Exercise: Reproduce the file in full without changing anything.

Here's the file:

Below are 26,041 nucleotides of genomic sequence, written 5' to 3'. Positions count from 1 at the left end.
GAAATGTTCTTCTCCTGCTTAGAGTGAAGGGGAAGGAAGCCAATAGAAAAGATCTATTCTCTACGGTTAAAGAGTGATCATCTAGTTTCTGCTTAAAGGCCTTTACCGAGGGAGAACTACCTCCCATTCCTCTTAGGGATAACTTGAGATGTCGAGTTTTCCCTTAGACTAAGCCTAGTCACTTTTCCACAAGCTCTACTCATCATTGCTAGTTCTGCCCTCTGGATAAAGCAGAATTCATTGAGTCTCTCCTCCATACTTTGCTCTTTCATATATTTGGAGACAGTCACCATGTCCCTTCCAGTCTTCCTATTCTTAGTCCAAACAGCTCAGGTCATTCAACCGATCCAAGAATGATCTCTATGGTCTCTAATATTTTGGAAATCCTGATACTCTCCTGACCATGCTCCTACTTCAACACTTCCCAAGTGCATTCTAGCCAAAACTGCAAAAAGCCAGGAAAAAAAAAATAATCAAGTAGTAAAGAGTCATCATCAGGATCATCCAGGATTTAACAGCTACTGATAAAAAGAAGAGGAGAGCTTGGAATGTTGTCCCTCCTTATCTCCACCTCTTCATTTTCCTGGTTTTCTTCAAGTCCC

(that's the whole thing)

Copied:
Below are 26,041 nucleotides of genomic sequence, written 5' to 3'. Positions count from 1 at the left end.
GAAATGTTCTTCTCCTGCTTAGAGTGAAGGGGAAGGAAGCCAATAGAAAAGATCTATTCTCTACGGTTAAAGAGTGATCATCTAGTTTCTGCTTAAAGGCCTTTACCGAGGGAGAACTACCTCCCATTCCTCTTAGGGATAACTTGAGATGTCGAGTTTTCCCTTAGACTAAGCCTAGTCACTTTTCCACAAGCTCTACTCATCATTGCTAGTTCTGCCCTCTGGATAAAGCAGAATTCATTGAGTCTCTCCTCCATACTTTGCTCTTTCATATATTTGGAGACAGTCACCATGTCCCTTCCAGTCTTCCTATTCTTAGTCCAAACAGCTCAGGTCATTCAACCGATCCAAGAATGATCTCTATGGTCTCTAATATTTTGGAAATCCTGATACTCTCCTGACCATGCTCCTACTTCAACACTTCCCAAGTGCATTCTAGCCAAAACTGCAAAAAGCCAGGAAAAAAAAAATAATCAAGTAGTAAAGAGTCATCATCAGGATCATCCAGGATTTAACAGCTACTGATAAAAAGAAGAGGAGAGCTTGGAATGTTGTCCCTCCTTATCTCCACCTCTTCATTTTCCTGGTTTTCTTCAAGTCCC